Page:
The (Too) Sweet Taste of Gelato
The other weekend when I was in the Castro neighborhood checking out chocolates, it was warm enough to also get gelato. Yum. (I’m not the type to eat ice cream or gelato in cold weather, and the Castro sometimes get blanketed with fog from Twin Peaks. But not this weekend.)
The place I typically go for gelato is Naia, an Ikea-looking gelateria founded only a few years ago by some Bay Area folks who felt they couldn’t find good gelato to match the ones they ate on their travels. (I like those type of people. Bringing world food back home to the Bay Area.) Naia has been featured by several local news programs for its fresh, seasonal flavors made primarily of local ingredients.
It’s been a few years since I’ve dropped by Naia for a cup of gelato. When I entered during this recent visit, I thought Carmen Miranda had exploded behind the counter. On every bucket of gelato flavor were the actual fruit or food product that inspired the flavor. I don’t remember this display when I was here a few years ago, and I felt it just raised the cheese-factor up a notch.
Getting over my aghast over the counter display, I started to zero-in on my choices. I first tried the Black Mission Fig. I thought: Seasonal and I love figs. I don’t love it as gelato. It had an odd meaty taste. I was tempted by the watermelon, but I was pretty sure I had that flavor the last time I was here and I had just made a whole tub of watermelon granita a few days before.
I asked the guy behind the counter for help. He said Nutella was his favorite. I tried it and it tasted nutty and not too sweet, but nothing spectacular. I thought I’d go a different route and went past the fruits and looked at the Italian-inspired flavors, trying the Canoli. It didn’t have the sweet taste of dessert, but instead tasted like simple vanilla ice cream.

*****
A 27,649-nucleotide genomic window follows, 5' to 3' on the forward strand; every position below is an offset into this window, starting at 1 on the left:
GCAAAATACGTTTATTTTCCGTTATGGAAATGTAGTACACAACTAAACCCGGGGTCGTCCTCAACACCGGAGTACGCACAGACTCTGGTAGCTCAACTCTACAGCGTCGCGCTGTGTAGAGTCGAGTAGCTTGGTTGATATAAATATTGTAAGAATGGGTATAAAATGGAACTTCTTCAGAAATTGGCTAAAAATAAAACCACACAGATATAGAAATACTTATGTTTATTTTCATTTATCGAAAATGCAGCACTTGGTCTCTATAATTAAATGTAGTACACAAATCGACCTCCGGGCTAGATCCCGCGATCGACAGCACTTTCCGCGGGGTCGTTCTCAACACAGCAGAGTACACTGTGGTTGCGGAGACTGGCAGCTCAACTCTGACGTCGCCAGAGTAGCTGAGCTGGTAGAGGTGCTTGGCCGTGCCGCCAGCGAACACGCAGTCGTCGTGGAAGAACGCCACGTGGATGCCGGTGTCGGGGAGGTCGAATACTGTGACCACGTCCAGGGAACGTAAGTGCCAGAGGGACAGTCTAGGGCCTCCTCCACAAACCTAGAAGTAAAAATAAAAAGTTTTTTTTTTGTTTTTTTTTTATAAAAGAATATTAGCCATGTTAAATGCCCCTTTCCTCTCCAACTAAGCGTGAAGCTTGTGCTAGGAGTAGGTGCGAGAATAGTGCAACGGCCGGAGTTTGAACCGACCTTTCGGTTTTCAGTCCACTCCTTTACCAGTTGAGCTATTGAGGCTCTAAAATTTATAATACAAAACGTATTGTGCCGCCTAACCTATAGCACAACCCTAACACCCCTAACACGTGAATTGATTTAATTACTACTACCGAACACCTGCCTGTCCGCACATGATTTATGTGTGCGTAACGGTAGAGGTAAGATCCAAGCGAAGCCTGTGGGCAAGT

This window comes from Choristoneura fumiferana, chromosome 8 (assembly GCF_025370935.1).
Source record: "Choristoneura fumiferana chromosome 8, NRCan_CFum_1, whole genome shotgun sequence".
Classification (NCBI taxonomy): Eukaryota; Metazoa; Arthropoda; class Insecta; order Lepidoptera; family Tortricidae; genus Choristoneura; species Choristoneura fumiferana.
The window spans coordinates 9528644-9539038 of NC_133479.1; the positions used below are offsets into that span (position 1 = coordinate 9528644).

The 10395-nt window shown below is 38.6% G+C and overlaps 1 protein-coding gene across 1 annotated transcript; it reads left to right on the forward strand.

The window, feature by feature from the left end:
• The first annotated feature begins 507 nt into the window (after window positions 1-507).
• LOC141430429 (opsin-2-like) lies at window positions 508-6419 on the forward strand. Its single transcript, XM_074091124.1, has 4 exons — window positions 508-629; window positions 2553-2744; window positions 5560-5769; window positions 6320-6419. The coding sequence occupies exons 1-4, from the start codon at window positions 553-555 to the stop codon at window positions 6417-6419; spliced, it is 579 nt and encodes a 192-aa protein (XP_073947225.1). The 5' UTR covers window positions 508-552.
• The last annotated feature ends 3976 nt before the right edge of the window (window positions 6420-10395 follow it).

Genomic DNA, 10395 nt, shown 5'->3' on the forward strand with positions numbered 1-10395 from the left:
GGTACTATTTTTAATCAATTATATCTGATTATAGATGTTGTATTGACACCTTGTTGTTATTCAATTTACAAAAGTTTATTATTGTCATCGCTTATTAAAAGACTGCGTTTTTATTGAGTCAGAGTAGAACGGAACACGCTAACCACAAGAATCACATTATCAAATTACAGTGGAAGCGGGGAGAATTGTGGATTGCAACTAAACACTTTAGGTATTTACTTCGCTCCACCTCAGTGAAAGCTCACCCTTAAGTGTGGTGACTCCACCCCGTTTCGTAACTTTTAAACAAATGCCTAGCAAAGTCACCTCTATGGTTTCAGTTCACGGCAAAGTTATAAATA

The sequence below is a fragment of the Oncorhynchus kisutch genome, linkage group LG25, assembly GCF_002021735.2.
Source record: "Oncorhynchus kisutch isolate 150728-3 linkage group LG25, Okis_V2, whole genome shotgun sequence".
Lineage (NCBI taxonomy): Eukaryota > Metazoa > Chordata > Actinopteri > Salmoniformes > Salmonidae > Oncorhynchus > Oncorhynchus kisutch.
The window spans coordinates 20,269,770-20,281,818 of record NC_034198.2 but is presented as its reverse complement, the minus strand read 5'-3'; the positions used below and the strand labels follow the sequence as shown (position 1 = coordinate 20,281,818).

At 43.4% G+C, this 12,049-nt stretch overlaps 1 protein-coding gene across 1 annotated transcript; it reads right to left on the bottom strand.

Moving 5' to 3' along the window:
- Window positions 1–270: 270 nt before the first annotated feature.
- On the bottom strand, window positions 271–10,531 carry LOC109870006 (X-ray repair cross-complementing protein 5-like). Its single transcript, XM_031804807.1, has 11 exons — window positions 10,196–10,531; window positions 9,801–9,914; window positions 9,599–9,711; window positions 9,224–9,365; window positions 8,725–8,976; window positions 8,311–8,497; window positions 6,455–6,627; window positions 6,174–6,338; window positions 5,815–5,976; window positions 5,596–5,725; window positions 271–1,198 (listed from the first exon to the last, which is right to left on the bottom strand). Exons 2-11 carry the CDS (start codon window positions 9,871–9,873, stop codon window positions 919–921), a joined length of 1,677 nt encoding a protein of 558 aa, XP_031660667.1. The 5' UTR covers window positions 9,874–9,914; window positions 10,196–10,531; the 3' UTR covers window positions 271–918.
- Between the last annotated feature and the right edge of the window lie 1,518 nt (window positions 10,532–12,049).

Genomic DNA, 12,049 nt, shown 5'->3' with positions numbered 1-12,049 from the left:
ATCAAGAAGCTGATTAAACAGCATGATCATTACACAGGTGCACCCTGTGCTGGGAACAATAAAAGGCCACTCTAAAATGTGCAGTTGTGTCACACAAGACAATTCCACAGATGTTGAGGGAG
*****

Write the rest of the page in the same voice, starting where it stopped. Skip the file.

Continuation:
I’m not the type to stand there trying one flavor after another at an ice cream store. (I’m usually the guy stuck behind that person.) Luckily I was the only one at the store at the time. Still, I thought this wasn’t a good sign that I couldn’t find a flavor after all these tries. I ended up taking a leap of faith and selected the Mojito (because I’m on a mint kick right now) and the Plum (because it had such a pretty color, almost like the Flavor King!). I got two scoops in a medium cup ($4.50).
The Mojito turned out to be quite tart, almost like lime. It was definitely minty, but I could barely finish it because of the tartness. The Plum was sweet and refreshing, but it was too sweet. If you’re the type who like to mainline sugar, you’d probably enjoy it. I didn’t. Also, the overall texture of Naia’s gelato is more liquid than creamy, and not as rich as gelato I had in Italy.
I can’t decide if the quality of Naia’s gelato has gone down hill since my last visit two years ago, or if there just happens to be better options these days such as Gelato Milano in Berkeley, which serves creamy gelato with well-balanced taste profiles?
Either way, Naia might be my go-to place for a gelato if I just happen to be in the Castro. But it’s not a destination place like Bi-Rite, Ici, or the aforementioned Gelato Milano. Hmm, maybe the Naia owners need to hit the road again and taste some better gelato.
Naia, 451 Castro St., San Francisco. (Four other locations in North Beach, Walnut Creek and Berkeley.) Hours: Sun.–Thu., noon to 11 p.m.; Fri.–Sat., noon to 1 a.m. www.gelaterianaia.com